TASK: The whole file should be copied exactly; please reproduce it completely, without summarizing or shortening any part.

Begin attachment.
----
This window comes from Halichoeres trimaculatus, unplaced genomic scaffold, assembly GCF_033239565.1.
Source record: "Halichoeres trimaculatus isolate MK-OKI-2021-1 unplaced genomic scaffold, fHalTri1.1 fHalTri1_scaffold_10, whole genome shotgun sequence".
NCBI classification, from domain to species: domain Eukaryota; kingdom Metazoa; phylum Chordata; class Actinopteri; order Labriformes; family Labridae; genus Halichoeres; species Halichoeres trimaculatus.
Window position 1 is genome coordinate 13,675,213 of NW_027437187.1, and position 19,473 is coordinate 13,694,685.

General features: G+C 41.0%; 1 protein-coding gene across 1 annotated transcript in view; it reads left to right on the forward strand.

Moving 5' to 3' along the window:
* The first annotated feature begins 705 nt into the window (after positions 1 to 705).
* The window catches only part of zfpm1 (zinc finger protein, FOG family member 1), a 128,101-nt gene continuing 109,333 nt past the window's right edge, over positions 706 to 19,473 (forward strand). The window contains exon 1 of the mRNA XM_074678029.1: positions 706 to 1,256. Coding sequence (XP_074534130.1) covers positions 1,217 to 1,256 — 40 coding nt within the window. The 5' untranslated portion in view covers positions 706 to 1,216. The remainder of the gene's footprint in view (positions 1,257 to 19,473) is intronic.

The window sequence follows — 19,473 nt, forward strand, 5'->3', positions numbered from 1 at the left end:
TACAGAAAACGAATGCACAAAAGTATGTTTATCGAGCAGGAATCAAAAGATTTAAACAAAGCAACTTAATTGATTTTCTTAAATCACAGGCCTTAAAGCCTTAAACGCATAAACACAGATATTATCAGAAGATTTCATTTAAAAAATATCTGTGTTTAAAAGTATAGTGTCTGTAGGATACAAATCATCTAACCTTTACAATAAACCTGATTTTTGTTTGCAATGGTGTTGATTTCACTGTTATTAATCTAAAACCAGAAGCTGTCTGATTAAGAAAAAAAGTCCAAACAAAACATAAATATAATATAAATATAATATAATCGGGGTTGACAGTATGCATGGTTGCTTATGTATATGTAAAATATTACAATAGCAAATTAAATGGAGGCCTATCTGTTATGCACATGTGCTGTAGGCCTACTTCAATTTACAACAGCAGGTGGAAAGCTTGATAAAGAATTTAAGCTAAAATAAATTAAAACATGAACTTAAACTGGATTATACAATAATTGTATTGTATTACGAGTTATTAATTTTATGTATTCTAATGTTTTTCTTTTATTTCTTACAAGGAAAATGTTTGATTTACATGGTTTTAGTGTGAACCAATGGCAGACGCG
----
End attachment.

This window comes from Halichoeres trimaculatus, unplaced genomic scaffold, assembly GCF_033239565.1.
Source record: "Halichoeres trimaculatus isolate MK-OKI-2021-1 unplaced genomic scaffold, fHalTri1.1 fHalTri1_scaffold_10, whole genome shotgun sequence".
NCBI classification, from domain to species: domain Eukaryota; kingdom Metazoa; phylum Chordata; class Actinopteri; order Labriformes; family Labridae; genus Halichoeres; species Halichoeres trimaculatus.
Window position 1 is genome coordinate 13,675,213 of NW_027437187.1, and position 19,473 is coordinate 13,694,685.

General features: G+C 41.0%; 1 protein-coding gene across 1 annotated transcript in view; it reads left to right on the forward strand.

Moving 5' to 3' along the window:
* The first annotated feature begins 705 nt into the window (after positions 1 to 705).
* The window catches only part of zfpm1 (zinc finger protein, FOG family member 1), a 128,101-nt gene continuing 109,333 nt past the window's right edge, over positions 706 to 19,473 (forward strand). The window contains exon 1 of the mRNA XM_074678029.1: positions 706 to 1,256. Coding sequence (XP_074534130.1) covers positions 1,217 to 1,256 — 40 coding nt within the window. The 5' untranslated portion in view covers positions 706 to 1,216. The remainder of the gene's footprint in view (positions 1,257 to 19,473) is intronic.

The window sequence follows — 19,473 nt, forward strand, 5'->3', positions numbered from 1 at the left end:
TACAGAAAACGAATGCACAAAAGTATGTTTATCGAGCAGGAATCAAAAGATTTAAACAAAGCAACTTAATTGATTTTCTTAAATCACAGGCCTTAAAGCCTTAAACGCATAAACACAGATATTATCAGAAGATTTCATTTAAAAAATATCTGTGTTTAAAAGTATAGTGTCTGTAGGATACAAATCATCTAACCTTTACAATAAACCTGATTTTTGTTTGCAATGGTGTTGATTTCACTGTTATTAATCTAAAACCAGAAGCTGTCTGATTAAGAAAAAAAGTCCAAACAAAACATAAATATAATATAAATATAATATAATCGGGGTTGACAGTATGCATGGTTGCTTATGTATATGTAAAATATTACAATAGCAAATTAAATGGAGGCCTATCTGTTATGCACATGTGCTGTAGGCCTACTTCAATTTACAACAGCAGGTGGAAAGCTTGATAAAGAATTTAAGCTAAAATAAATTAAAACATGAACTTAAACTGGATTATACAATAATTGTATTGTATTACGAGTTATTAATTTTATGTATTCTAATGTTTTTCTTTTATTTCTTACAAGGAAAATGTTTGATTTACATGGTTTTAGTGTGAACCAATGGCAGACGCG